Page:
Conferences are a special time to connect with parents and guardians. However, too often, parents and students are more concerned about grades than about the learning that takes place to earn them.
Unfortunately, by making the report card the star of the show, traditional models of parent-teacher conferences may unwittingly reinforce this shortsighted notion that grades are more important than learning. It is time for teachers to use conferences to reclaim the narrative on learning.
Here are four ideas I use to shift the focus of conferences from grades to growth.
1. Start with an icebreaker
Conferences can be nerve-wracking for all parties. Why not start with a fun icebreaker? Provide the parent with a note card, and ask them to provide three adjectives to describe their child. On a separate note card, write three adjectives to describe the child from your perspective as their teacher. Then, invite all parties to share their words.
After sharing positive adjectives, I’ve witnessed parents’ eyes light up and demeanors soften. Very often, some adjectives match, which provides reassurance to the parent that the teacher really knows their child.
Another fun and easy icebreaker is to draw the future. We remember things better when we draw them. Ask parents to take two minutes to sketch a picture of an ideal future for the rest of their child’s academic year. Ask the student to do the same. Then share, compare, and discuss. This is a terrific jumping-off point to honor student dreams and jointly make a plan to move toward achieving them.
To save time, you can assign these activities as “pre-work” for parents and classwork for students prior to conference time. Doing so offers low-lift, student-centered ways to set the tone that conferences are about the whole child, not just marks on a progress report.
2. Make it a team effort
The week before the conference, send home a “Grows and Glows” sheet for parents to fill out, helping them reflect on their child’s strengths and areas of concern prior to the conference.
Inviting parents into the discussion makes communication about learning a two-way street. Not only do parents appreciate the opportunity to think and share about their child, but also this strategy provides useful insight into home behaviors and attitudes. Parents are proud to share their child’s strengths. They are equally eager to collaborate on how to address areas of need both academic and social. By building a bridge between home and school, students, parents, and teachers are more likely to work together to harmoniously support student learning goals and general well-being.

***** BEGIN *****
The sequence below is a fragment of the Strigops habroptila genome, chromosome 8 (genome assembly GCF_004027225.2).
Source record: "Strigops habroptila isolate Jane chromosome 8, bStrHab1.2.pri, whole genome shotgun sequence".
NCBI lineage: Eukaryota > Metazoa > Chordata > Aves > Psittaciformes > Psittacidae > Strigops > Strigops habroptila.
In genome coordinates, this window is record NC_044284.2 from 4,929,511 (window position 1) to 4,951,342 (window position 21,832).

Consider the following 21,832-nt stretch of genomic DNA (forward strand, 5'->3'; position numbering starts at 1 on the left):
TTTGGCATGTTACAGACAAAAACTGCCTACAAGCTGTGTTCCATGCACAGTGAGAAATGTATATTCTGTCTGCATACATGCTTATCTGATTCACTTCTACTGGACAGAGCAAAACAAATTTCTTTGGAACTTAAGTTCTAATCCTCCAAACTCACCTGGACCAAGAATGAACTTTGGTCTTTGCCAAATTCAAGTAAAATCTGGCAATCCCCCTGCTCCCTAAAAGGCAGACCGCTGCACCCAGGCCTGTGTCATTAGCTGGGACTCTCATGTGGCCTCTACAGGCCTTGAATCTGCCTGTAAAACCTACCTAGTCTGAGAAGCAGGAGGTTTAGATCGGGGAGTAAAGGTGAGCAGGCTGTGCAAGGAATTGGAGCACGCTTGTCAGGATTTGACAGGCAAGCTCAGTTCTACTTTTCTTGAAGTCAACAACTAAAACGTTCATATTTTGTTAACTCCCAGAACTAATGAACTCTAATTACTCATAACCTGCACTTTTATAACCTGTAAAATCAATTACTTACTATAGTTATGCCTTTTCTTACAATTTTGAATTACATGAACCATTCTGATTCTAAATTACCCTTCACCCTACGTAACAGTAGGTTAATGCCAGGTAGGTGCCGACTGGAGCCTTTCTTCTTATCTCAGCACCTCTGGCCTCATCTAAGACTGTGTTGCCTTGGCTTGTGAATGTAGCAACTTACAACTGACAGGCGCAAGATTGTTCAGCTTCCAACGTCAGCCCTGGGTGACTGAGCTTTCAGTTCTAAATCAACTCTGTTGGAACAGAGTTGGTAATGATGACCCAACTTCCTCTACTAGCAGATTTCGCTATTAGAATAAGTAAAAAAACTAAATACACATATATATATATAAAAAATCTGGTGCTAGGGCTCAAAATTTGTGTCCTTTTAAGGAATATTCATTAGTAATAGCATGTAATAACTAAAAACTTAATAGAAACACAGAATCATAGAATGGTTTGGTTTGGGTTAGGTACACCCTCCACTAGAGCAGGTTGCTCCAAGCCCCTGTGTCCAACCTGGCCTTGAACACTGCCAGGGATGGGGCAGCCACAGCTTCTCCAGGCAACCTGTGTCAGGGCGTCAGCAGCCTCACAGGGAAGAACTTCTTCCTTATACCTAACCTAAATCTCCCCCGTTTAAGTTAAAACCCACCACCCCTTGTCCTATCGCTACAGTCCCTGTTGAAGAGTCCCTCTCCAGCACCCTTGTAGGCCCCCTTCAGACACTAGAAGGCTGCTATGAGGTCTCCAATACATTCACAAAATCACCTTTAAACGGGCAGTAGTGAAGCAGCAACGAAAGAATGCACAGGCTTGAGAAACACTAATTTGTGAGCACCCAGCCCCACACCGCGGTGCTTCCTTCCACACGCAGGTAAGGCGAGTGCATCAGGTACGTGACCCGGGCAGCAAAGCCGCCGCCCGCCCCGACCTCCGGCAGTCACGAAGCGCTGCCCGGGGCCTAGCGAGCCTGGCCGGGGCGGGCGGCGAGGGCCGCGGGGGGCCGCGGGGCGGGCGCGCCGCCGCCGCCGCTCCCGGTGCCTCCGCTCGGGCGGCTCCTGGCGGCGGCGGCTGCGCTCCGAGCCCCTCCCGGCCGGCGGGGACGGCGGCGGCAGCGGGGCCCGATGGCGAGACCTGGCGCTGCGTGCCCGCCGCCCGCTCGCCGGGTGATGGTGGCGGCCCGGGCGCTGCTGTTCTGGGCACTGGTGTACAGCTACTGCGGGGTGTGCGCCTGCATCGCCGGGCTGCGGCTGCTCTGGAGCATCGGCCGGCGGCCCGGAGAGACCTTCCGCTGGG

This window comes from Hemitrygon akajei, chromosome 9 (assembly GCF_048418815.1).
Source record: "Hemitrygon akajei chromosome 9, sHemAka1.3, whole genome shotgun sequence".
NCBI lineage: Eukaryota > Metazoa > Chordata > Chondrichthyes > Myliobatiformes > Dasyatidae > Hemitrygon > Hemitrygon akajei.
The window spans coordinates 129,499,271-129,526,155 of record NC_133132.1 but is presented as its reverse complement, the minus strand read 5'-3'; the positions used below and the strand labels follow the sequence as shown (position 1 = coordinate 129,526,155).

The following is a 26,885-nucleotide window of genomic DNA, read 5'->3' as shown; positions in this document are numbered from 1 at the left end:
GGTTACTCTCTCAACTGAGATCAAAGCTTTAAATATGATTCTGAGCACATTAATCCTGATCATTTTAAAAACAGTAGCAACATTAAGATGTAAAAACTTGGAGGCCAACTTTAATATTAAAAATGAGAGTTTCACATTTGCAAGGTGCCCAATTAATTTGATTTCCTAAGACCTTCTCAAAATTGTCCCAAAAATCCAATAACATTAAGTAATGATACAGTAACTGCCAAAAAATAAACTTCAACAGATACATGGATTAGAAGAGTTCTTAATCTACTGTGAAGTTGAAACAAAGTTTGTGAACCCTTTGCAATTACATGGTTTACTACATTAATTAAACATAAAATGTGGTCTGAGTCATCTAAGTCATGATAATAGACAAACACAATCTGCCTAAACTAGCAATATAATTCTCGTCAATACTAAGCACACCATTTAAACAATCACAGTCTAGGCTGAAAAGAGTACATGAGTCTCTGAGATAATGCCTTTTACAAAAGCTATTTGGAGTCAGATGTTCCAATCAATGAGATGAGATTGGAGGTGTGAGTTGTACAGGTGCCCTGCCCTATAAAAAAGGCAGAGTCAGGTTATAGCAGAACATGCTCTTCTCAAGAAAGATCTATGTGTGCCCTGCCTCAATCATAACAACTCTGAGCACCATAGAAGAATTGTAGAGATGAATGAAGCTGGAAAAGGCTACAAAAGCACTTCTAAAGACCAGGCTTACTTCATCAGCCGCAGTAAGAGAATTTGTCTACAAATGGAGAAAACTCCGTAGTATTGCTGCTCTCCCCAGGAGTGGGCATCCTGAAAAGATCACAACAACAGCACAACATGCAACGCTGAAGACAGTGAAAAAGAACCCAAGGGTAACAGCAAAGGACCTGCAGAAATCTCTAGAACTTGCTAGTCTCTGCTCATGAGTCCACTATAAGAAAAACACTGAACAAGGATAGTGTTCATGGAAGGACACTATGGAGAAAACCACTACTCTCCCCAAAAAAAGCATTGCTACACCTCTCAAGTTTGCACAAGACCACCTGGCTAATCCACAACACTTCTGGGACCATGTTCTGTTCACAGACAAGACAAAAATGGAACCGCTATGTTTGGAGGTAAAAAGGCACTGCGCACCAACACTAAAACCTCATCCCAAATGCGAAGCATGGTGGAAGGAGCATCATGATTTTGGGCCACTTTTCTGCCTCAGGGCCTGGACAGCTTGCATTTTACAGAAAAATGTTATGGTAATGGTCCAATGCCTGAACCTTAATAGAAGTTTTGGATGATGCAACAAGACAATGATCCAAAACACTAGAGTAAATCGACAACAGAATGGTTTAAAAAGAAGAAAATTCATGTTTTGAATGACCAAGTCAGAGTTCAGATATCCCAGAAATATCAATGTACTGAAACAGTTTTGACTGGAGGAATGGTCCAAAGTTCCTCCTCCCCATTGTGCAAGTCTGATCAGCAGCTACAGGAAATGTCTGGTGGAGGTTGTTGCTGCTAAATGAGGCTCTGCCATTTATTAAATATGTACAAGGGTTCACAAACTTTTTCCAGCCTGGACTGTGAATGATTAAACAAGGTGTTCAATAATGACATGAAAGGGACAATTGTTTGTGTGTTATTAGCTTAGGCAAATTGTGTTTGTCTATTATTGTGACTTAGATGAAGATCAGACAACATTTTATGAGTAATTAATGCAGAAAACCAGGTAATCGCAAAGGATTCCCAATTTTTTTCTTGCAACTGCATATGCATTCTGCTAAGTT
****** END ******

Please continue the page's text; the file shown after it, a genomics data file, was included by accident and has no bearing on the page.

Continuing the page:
3. Student-Led Conference
Shift the focus from grades to growth by transferring the responsibility of sharing progress from teachers to students. Empower students to lead their own conferences by inviting them to create a slide show to present to their parents.
Slides can include students’ self-identified areas of strength, areas for growth, and goals for the upcoming quarter. This is a terrific way to put students in control of sharing their learning by identifying “proud pieces,” “growth pieces,” or other artifacts that support their self-reflections. It also provides an opportunity for students to practice presentation skills.
For younger students, you may want to provide a slide template—which also provides a strategic introduction to growth mindset vocabulary by allowing you to share phrases like “still learning” and “hasn’t mastered yet.” This helps families understand that learning is not always linear, encapsulated by a single letter grade, but an ongoing, messy process full of trials and triumphs.
When a growth mindset is adopted, students are more likely to take responsible risks in the classroom. Parents are better able to understand that setbacks are a step toward progress and be supportive of students as they continue their learning journey. The end goal becomes learning, not merely a grade on a report card.
4. Make a growth contract
An impactful way to close a conference is with a growth contract. This can be a simple sheet outlining student goals with an area for the student, parent, and teacher to share what they will do to help bring this goal to fruition.
This practice provides students with reliable accountability partners. The contract serves as a physical reminder of a joint commitment from parents and teachers to help the student meet their goals, and when teachers, parents, and students are all working toward the same goals, it is far more likely that those goals will be achieved.
Prioritizing Meaningful Connection
The above-mentioned activities can easily be preassigned to parents to engender reflection on hopes, wishes, and goals for their child. They may lead to fruitful discussion in the home setting, which can continue during the conference.
Most important, they signal that conferences can be so much more than a reporting of grades at the end of a quarter. They can be an opportunity to remind students that they are not passive recipients of grades but active participants in their learning and that they are not alone. Conferences, then, become an invitation for students, parents, and teachers to work together to promote growth as allies.